January Featured Artist: Yoni Kretzmer’s New York Premier of New Dilemma, Thursday, Jan 22, 2015

Rooted in the contemporary avant-garde jazz scene, with this project saxophonist and composer Yoni Kretzmer takes a daring step towards integrating chamber music and jazz. New Dilemma’s unique instrumentation alone brings to mind a multitude of associations, from early baroque to contemporary free jazz. The compositions aim to blur the gap between written and improvised music and to present a unified and surprising sound.

Event Details

  • Yoni Kretzmer’s New Dilemma
  • Thursday, January 22, 8:30 pm
  • The Firehouse Space (246 Frost St., East Williamsburg-Brooklyn)

New Dilemma Line-up

Yoni Kretzmer – tenor saxophone & compositions
Frantz Loriot – viola
Leila Bordreuil – cello
Josh Sinton – bass clarinet
Pascal Niggenkemper – double bass
Flin Van Hemmen – drums & percussion
 

Before moving to NYC in 2010, Kretzmer was a key member of the growing Tel Aviv nu-music scene, leading numerous groups, curating concerts, and producing experimental music festivals. Since relocating to Brooklyn, Kretzmer has released four CDs as leader, all of them receiving glowing reviews. He currently leads three working bands with some of New York’s finest musicians. Kretzmer also actively runs the record label OutNow Recordings, with a catalog of over 20 cutting edge releases. Under the banner of his record label, Kretzmer produces and curates OutNow Music Nights: a contemporary, Williamsburg-based music series.

I had the opportunity to talk with Mr. Kretzmer about the upcoming New York premier of his project New Dilemma.

Interview

Cisco Bradley: What is your approach to integrating chamber music and free jazz?

Yoni Kretzmer: First of all I felt I should define what chamber music is, or rather what chamber music is for me, and then I might be able to establish an approach towards its use and mix together with free improvisation. This problem of definition was not as harsh with free-jazz/improv since it is my genre of music. I reached the conclusion I would like to approach chamber music somewhat stereotypically, as a sound, and this sound would be represented best by association, meaning by the use of string instruments.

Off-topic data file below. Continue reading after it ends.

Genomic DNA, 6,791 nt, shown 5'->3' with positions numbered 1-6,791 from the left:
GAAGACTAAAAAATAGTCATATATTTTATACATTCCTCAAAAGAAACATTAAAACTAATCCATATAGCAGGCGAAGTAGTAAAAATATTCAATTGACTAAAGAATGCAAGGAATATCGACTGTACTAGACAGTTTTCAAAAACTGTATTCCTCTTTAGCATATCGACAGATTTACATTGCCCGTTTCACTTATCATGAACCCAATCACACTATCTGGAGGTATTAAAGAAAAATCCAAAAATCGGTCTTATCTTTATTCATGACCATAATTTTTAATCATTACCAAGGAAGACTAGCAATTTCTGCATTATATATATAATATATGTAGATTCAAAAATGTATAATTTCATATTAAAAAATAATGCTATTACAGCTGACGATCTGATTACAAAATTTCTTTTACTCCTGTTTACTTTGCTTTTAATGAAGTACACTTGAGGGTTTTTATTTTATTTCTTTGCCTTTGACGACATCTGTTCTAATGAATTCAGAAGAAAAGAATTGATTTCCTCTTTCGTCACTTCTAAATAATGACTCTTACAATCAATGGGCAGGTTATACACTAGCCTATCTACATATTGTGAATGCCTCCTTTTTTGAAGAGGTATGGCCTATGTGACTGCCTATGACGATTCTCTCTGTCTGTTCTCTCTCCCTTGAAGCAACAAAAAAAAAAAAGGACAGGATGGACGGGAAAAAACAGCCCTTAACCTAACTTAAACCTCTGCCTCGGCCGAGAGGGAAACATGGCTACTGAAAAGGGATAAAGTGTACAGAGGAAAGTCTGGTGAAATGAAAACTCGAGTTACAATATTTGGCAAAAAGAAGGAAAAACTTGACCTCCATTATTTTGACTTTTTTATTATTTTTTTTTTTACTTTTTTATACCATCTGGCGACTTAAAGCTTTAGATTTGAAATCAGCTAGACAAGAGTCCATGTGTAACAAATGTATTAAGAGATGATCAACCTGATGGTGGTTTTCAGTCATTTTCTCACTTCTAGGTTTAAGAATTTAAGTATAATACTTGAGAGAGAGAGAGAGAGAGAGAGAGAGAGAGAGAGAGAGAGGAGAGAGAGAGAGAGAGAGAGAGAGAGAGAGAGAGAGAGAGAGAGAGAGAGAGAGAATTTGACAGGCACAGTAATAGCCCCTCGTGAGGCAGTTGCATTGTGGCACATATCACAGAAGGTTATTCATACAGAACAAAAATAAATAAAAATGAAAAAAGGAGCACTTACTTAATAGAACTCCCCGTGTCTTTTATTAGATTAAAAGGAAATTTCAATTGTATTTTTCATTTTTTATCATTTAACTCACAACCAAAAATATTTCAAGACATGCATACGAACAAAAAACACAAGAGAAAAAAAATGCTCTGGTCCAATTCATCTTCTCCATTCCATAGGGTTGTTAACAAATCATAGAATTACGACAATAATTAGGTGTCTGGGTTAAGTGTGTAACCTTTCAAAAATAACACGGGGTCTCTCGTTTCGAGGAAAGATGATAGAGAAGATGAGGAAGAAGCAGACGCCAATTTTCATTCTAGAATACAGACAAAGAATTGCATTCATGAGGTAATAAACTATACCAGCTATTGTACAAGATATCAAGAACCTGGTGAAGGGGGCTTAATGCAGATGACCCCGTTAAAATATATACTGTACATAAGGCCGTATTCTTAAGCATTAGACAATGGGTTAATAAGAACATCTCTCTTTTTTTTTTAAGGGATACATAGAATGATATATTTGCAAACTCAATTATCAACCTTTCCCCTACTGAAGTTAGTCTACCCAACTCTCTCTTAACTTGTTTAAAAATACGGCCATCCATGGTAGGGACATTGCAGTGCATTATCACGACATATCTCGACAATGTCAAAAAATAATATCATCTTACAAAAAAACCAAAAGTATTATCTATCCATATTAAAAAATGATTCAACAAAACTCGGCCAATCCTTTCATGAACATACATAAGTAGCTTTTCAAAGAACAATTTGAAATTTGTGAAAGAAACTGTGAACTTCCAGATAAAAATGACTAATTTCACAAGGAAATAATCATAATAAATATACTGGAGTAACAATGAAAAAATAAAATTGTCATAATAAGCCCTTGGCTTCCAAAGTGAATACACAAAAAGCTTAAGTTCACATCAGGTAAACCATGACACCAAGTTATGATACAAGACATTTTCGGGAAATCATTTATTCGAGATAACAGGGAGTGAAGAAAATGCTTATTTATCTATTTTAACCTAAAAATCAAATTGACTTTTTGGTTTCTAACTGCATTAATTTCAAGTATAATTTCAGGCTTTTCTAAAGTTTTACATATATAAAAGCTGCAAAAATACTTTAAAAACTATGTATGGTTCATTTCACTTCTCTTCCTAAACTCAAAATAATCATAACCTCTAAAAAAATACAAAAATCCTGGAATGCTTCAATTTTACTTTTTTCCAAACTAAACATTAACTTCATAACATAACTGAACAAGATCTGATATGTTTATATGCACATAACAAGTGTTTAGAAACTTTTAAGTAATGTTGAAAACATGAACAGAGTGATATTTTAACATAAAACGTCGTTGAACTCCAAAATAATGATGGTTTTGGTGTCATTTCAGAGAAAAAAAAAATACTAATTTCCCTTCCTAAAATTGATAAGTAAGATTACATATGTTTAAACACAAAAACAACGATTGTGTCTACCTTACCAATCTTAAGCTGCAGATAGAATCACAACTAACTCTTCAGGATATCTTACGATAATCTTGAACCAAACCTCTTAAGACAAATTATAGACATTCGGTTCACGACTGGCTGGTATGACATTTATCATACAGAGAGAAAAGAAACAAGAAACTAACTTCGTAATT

Once I figured that out, the rest was pretty clear to me, both aesthetics chamber music and free jazz/free improvisation, in their radical form, have many meeting points. I wanted to emphasize these meeting points and make them the main course. Therefore I started writing compositions that would lead to these points, compositions that would force the music to settle on, and mold, these points of connection. I was also very cautious not to fall into the trap of assuming that chamber music is soft and spacious while “free-jazz” is loud and dense. This caution enabled me to play around with the instrumentation and orchestration and in a sense break and blur my initial association of the instruments, it a kind of antithesis to the initial thesis, being that string instruments represent chamber music. The hope of course was to create some form of synthesis of the two, that in time would turn into a thesis enabling the whole cycle to recommence.

CB: How do you decide what sections to compose and what sections to keep open? Does it depend on what musicians you have performing?

YK: The written part of the composition is there, in a way, to serve the improvised part of the composition, meaning the composition as a whole stands upon a base of improvisation. There are very few points, if any at all, in which all members of the sextet are playing notated or even dictated music. I rather, in place of dividing the composition into written and improvised parts, blur the distinction by having sections in which some of the members are improvising and some are reading or following directions and then sections in which we are all improvising.

Yet, this collective improvisation is always the outcome of the semi-written/directed section that came before. What makes these compositions a little challenging, is that although some of the improvisation may be derived from per-determined composition, the composed parts never repeat themselves and the fully improvised section now becomes the overture for the next section, which might be partly notated or dictated. It is hard to attempt to improvise in a liberated way while being “obliged” to arrive at a predetermined space. And this is a part of the Dilemma, How can one improvise with the utmost freedom yet maintain a connection to a predetermined, developing and changing structure?